My rating: 5 stars / It was amazing
What is revealed when you draw back the curtain of the Greatest Show on Earth?
Rosamund Easling is no stranger to opulence. As the daughter of an earl, she’s grown up with every comfort money can buy. But when hard times befall the family’s Yorkshire estate in the aftermath of the Great War, Rosamund’s father sells her beloved horse, setting the stage for a series of events that would extend beyond even her wildest dreams.
Though expected to marry for a title instead of love, Rosamund feels called to a different life – one of adventure outside the confines of a ladies’ parlor. She abandons all she’s known and follows in pursuit as her horse is shipped to the new owner – an American entertainer by the name of John Ringling. Once introduced to the Ringling Brothers’ circus and knowing she has much to learn, Rosamund agrees to a bareback riding apprenticeship in the shadow of the Ringlings’ winter home—Ca’D’Zan. It is at that mansion, in what would become the last days of the enigmatic Mable Ringling’s life, that Rosamund finds a deeper sense of purpose in the life she’s been given, and the awakening of faith in her heart.
With a supporting cast of characters as mysterious and dazzling as the Ringlings’ big-top world, Rosamund’s journey takes her from the tradition of the English countryside to the last days of America’s Roaring ‘20s—a journey that forever changes what one life might have been.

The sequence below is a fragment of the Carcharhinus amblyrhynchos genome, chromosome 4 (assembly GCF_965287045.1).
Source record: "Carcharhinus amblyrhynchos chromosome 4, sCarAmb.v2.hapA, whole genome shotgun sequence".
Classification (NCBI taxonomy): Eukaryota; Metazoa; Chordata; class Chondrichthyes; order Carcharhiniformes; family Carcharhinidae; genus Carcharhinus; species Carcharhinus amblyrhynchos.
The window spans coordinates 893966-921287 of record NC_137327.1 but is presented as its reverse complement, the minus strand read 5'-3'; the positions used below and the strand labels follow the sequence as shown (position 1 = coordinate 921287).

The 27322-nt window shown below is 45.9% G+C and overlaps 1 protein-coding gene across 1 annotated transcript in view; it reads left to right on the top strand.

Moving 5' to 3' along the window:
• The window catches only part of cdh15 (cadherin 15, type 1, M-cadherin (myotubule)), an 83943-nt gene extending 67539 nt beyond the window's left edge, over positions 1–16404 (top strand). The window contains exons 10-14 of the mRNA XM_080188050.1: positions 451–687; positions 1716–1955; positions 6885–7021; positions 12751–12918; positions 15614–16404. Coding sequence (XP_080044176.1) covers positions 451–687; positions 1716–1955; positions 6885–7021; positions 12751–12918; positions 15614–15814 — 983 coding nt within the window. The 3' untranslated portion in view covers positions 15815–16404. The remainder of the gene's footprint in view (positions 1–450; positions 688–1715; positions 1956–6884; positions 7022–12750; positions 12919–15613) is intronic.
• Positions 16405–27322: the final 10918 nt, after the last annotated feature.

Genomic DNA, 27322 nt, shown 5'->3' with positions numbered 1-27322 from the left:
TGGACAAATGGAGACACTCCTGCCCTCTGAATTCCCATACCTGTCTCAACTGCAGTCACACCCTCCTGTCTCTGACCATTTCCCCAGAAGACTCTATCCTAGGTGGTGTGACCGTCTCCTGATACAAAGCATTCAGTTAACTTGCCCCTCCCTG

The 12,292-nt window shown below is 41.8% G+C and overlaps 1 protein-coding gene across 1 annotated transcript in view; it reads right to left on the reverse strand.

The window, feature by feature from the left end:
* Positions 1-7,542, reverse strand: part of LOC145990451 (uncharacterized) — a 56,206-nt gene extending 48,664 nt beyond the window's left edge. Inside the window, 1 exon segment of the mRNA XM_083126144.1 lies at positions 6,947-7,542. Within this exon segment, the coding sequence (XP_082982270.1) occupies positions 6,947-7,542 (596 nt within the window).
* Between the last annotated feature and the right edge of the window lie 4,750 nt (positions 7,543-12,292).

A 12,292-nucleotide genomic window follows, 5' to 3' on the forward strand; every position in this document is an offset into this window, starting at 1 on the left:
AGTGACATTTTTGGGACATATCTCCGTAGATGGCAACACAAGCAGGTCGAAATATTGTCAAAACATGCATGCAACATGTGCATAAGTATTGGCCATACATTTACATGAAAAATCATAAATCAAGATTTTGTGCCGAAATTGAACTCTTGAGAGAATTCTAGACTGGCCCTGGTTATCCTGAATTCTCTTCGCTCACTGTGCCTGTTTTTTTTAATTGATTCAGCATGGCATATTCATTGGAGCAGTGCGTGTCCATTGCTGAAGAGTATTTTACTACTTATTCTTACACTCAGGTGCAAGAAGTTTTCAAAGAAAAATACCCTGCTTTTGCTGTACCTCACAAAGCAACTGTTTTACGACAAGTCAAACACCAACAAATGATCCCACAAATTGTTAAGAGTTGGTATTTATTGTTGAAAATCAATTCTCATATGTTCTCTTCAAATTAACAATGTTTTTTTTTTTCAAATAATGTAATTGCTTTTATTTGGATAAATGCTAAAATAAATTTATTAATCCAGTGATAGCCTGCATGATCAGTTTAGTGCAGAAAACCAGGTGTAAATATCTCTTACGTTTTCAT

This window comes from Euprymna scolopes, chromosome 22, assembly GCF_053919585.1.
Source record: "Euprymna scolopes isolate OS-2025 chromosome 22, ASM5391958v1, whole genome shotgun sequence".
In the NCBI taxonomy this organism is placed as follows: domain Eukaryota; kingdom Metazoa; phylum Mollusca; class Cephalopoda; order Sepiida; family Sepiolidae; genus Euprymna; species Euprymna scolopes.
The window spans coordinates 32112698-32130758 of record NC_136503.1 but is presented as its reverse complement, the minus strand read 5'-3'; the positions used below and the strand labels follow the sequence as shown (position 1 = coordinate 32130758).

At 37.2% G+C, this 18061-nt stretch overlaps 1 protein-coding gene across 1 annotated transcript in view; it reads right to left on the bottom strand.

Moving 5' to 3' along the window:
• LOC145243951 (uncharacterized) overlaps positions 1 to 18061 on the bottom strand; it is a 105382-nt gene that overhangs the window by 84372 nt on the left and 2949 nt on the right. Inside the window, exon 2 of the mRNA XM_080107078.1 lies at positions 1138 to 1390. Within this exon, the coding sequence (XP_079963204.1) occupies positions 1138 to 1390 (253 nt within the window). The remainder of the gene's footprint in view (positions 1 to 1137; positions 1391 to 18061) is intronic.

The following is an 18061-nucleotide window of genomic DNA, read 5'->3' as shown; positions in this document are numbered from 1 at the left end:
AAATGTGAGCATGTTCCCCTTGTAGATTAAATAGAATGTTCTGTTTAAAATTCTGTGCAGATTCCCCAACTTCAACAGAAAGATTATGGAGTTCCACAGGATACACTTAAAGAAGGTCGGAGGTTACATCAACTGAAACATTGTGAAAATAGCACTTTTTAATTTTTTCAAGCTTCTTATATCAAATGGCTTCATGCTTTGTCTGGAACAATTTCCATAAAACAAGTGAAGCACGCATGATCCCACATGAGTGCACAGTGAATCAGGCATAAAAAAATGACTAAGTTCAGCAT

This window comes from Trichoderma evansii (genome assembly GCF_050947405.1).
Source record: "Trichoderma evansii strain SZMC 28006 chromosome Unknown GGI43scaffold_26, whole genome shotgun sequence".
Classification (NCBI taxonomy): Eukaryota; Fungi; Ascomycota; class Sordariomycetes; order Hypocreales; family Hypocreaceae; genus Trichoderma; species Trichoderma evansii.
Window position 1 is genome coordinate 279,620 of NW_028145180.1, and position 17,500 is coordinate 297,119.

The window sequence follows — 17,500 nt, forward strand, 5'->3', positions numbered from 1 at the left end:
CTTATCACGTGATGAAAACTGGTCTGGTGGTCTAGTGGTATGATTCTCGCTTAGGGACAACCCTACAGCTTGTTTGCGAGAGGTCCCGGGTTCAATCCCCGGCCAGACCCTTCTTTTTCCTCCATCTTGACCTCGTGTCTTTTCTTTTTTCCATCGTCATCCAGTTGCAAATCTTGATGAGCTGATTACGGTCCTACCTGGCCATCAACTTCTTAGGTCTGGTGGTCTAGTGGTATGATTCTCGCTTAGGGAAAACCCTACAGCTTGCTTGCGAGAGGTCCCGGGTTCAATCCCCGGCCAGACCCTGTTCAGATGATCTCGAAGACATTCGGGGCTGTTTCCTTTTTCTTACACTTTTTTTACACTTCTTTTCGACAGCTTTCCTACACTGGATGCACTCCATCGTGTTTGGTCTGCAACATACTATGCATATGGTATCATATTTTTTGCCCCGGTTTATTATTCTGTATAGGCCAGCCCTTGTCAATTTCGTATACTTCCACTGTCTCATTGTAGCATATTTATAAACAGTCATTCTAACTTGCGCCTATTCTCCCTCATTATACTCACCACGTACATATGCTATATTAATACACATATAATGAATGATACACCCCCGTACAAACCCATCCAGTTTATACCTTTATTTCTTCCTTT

I first fell in love with the circus in literature when as a teenager I read the book "The Long Way Down" by Robb White about a runaway turned trapeze artist and the performers that become her family. The Ringmaster's Wife has the same sense of family, that in the midst of the enchanting and chaotic existence in the circus, relationships based on kindness and compassion are what really bring happiness and belonging. The pace of the book was somewhat slow for me, but I appreciated that since the author's words painted vivid pictures of the environments and experiences. The timeline also stretches over a couple decades, weaving back and forth as lives are intertwined and echoed, and facets of the past are revealed. I don't always relate well to older characters, but Mable is introduced to us when she was young, and she always felt that way to me throughout the later years of her story. Her compassion and wisdom learned from life are inspiring. My favorite quote from the book is spoken by Mable to Rose:
"This building up of what we want doesn't have to be a tearing down of who we are. It's the worst kind of extravagance to think we're above adversity. Isn't that what God calls of us, to acknowledge that we are moving with this undercurrent of something that is always at work around us? Something bigger than we could ever be as just one person?"
Rose finds herself embracing her new life in the circus, but still feels adrift and uncertain at times. The support she receives from her new family is invaluable and helps open her eyes to the importance of love. Colin is a complex hero, with several sides to him- competent manager, teasing friend, vulnerable and grieving. Even though their romance isn't at the forefront of the plot, the special moments between him and Rose are that much more poignant. There is a sense of anxiety as mysterious threats pose danger to Rose during a time when she feels most susceptible, and I didn't expect some of the twists that made her story touching. This is not a book to breeze though, but one to savor. Highly recommend!
(Thank you to Litfuse Publicity and Thomas Nelson Publishing for a copy of the book in exchange for my honest review)